Photographer: Mark Kauzlarich/Bloomberg

Gorman’s Brokerage Play Lifts Morgan Stanley to Higher Profits

Updated on
  • Unit reports third straight quarter of record pretax earnings
  • Bond-trading revenue falls 21% to $1.17 billion in period

This is why James Gorman wanted Smith Barney.

While Morgan Stanley suffered the same bond-trading slump that afflicted rivals, the firm’s wealth management business carried it to improved profit last quarter. That division -- which Gorman made a central part of the bank’s future as a driving force behind the crisis-era acquisition of Citigroup Inc.’s Smith Barney brokerage -- posted its third straight quarter of record pretax earnings.

James Gorman

Photographer: Giulia Marchi/Bloomberg

The business of managing money always promised to insulate Morgan Stanley from swings in trading revenue tied to the whims of hedge-fund clients. That promise has been realized over the last six months, when volatility hit new lows and stock markets set record highs. As a result of Chief Executive Officer Gorman’s strategic moves, the firm earns the biggest share of revenue from wealth management of the six biggest U.S. lenders.

“Our third quarter results reflected the stability our wealth management, investment banking and investment management businesses bring when our sales and trading business faces a subdued environment,” Gorman said in a statement on Tuesday.

Return on equity, a gauge of profitability, rose to 9.6 percent from 8.7 percent a year earlier. Gorman has targeted 9 percent to 11 percent for 2017.

Shares rose as much as 2.8 percent, the most in more than a month, and traded at $49.71 at 10:53 a.m. in New York.

Bond-trading revenue fell 21 percent to $1.17 billion, compared with the $1.15 billion estimate of analysts surveyed by Bloomberg. Equities trading was little changed at $1.89 billion, compared to the $1.86 billion estimate.

The quarter’s subdued trading environment included low volatility in rates and currency trading, tight spreads in credit and a lack of “idiosyncratic” events, Chief Financial Officer Jonathan Pruzan said Tuesday in an interview.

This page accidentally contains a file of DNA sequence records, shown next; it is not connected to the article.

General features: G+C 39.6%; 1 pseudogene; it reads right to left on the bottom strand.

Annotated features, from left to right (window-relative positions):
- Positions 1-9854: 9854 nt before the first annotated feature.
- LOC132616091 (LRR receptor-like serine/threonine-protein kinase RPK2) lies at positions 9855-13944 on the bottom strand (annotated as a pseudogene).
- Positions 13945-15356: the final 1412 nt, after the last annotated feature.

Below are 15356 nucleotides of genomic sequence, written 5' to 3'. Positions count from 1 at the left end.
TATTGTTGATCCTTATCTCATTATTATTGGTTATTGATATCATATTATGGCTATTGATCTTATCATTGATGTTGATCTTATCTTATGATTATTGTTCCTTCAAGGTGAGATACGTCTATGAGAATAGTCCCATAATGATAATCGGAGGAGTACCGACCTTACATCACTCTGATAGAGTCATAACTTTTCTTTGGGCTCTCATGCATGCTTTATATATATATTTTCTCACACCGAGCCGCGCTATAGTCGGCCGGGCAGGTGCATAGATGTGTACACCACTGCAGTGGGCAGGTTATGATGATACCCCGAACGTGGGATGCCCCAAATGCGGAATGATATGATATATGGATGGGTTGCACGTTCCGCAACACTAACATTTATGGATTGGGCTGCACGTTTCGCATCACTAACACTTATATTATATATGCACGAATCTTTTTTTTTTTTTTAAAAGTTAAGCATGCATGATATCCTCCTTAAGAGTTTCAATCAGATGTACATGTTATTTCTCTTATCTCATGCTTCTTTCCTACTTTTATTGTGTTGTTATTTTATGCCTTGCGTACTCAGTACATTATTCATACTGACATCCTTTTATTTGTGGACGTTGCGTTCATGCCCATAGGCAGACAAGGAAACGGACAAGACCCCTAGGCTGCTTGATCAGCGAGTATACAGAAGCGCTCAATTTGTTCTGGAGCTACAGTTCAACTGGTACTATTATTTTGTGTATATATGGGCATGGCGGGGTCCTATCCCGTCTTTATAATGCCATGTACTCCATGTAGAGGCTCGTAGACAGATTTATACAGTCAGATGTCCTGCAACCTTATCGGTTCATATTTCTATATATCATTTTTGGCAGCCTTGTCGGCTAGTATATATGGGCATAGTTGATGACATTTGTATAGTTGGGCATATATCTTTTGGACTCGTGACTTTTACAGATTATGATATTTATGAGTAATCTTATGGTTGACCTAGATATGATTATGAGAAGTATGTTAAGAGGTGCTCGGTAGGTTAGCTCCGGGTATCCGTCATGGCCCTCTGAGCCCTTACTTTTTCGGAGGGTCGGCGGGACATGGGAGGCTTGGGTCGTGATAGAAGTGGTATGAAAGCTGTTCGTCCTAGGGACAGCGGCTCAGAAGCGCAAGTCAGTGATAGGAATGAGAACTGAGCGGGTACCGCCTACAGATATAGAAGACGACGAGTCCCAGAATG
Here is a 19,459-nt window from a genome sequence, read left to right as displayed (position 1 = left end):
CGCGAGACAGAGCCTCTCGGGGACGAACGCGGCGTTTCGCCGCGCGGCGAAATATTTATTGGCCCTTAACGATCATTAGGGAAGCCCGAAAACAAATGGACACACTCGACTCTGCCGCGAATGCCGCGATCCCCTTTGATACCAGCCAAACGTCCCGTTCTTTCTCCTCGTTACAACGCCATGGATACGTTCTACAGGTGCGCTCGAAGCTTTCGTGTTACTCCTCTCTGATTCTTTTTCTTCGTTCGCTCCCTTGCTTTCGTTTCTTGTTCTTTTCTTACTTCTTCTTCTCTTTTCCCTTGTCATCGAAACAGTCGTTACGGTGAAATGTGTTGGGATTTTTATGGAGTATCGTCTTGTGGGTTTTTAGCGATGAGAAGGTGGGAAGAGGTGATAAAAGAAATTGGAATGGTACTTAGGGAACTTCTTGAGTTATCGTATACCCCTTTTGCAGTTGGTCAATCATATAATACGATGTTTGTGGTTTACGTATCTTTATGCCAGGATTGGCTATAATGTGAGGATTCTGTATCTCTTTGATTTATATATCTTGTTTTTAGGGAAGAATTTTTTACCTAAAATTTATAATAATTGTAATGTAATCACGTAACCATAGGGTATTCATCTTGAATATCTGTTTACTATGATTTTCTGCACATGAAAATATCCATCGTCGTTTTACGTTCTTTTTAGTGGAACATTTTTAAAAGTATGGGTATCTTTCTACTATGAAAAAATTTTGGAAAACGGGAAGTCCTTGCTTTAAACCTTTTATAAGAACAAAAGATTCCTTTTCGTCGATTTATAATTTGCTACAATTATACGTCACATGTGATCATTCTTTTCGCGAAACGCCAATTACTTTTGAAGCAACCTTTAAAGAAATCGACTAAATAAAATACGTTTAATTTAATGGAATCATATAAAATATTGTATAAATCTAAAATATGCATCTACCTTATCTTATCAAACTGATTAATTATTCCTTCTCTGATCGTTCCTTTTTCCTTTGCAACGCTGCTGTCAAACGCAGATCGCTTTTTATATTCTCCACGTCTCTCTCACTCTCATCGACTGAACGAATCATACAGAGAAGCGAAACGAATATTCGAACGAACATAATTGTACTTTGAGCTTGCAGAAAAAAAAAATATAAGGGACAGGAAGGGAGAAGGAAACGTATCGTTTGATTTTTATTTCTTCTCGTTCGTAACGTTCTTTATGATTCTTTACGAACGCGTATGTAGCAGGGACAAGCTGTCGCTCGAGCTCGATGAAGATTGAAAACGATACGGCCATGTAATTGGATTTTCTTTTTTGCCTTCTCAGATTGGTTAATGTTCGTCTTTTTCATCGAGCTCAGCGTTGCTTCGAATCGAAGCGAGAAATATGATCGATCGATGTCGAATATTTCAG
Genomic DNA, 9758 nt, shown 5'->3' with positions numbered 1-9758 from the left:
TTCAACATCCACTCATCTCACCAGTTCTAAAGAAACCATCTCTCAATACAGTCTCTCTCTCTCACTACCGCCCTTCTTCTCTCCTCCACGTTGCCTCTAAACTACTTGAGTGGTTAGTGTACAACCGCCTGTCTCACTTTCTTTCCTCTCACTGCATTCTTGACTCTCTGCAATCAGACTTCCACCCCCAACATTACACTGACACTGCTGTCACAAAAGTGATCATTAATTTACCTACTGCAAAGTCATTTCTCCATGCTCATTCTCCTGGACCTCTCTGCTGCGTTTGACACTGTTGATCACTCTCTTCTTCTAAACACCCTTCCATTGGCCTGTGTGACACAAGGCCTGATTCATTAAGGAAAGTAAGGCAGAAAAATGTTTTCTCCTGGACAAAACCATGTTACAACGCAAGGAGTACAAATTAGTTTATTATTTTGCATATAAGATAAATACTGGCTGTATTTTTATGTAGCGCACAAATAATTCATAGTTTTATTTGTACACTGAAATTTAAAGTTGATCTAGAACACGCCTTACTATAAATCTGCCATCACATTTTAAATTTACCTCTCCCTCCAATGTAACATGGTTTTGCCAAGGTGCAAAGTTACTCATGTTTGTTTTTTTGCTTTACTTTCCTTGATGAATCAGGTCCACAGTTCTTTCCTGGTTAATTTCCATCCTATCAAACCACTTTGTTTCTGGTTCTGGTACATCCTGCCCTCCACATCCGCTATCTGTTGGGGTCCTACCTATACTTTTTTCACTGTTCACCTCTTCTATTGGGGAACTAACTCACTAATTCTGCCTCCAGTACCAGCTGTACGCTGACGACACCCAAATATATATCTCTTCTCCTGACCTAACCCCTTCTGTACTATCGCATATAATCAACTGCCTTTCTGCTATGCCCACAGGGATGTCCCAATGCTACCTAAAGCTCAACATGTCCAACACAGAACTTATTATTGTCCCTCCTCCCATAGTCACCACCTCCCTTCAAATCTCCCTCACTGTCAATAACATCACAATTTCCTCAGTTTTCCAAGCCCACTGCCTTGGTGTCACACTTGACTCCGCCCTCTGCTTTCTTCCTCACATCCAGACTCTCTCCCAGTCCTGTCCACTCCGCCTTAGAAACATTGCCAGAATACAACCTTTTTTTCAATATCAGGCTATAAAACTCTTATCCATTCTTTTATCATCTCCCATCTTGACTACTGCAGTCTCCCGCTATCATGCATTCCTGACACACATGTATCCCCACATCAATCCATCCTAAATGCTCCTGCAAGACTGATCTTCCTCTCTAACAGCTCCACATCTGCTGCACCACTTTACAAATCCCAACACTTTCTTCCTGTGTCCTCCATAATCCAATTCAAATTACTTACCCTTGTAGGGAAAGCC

“People are waiting for tax reform, people are waiting for inflation, changes in the regulatory landscape,” Pruzan said. “So there are catalysts out there, but whether or not they’re realized this quarter or not, there’s a lot of speculation.”

Wealth-management revenue advanced 9 percent to $4.22 billion, compared with the $4.1 billion prediction of KBW Inc. Pretax profit from that business rose 24 percent to $1.12 billion.

Another area of strength in the quarter was investment banking: Revenues there rose 15 percent to $1.27 billion, exceeding the $1.15 billion estimate of analysts surveyed by Bloomberg. Mergers activity maintained its momentum and the “pipelines remain healthy across products and geographies,” Pruzan said, adding that he is optimistic about that business if markets remain stable.

Morgan Stanley’s net income rose 12 percent to $1.8 billion, or 93 cents a share, from $1.6 billion, or 81 cents, a year earlier. That compares with the 82-cent average estimate of 19 analysts surveyed by Bloomberg.

Several firms reported earnings that exceeded analysts’ estimates despite the drag from lower bond-trading revenue. JPMorgan Chase & Co., the biggest U.S. bank, said profit rose 7.1 percent, while Bank of America Corp. and Citigroup Inc. posted increases of 13 percent and 8 percent respectively.

— With assistance by Yalman Onaran

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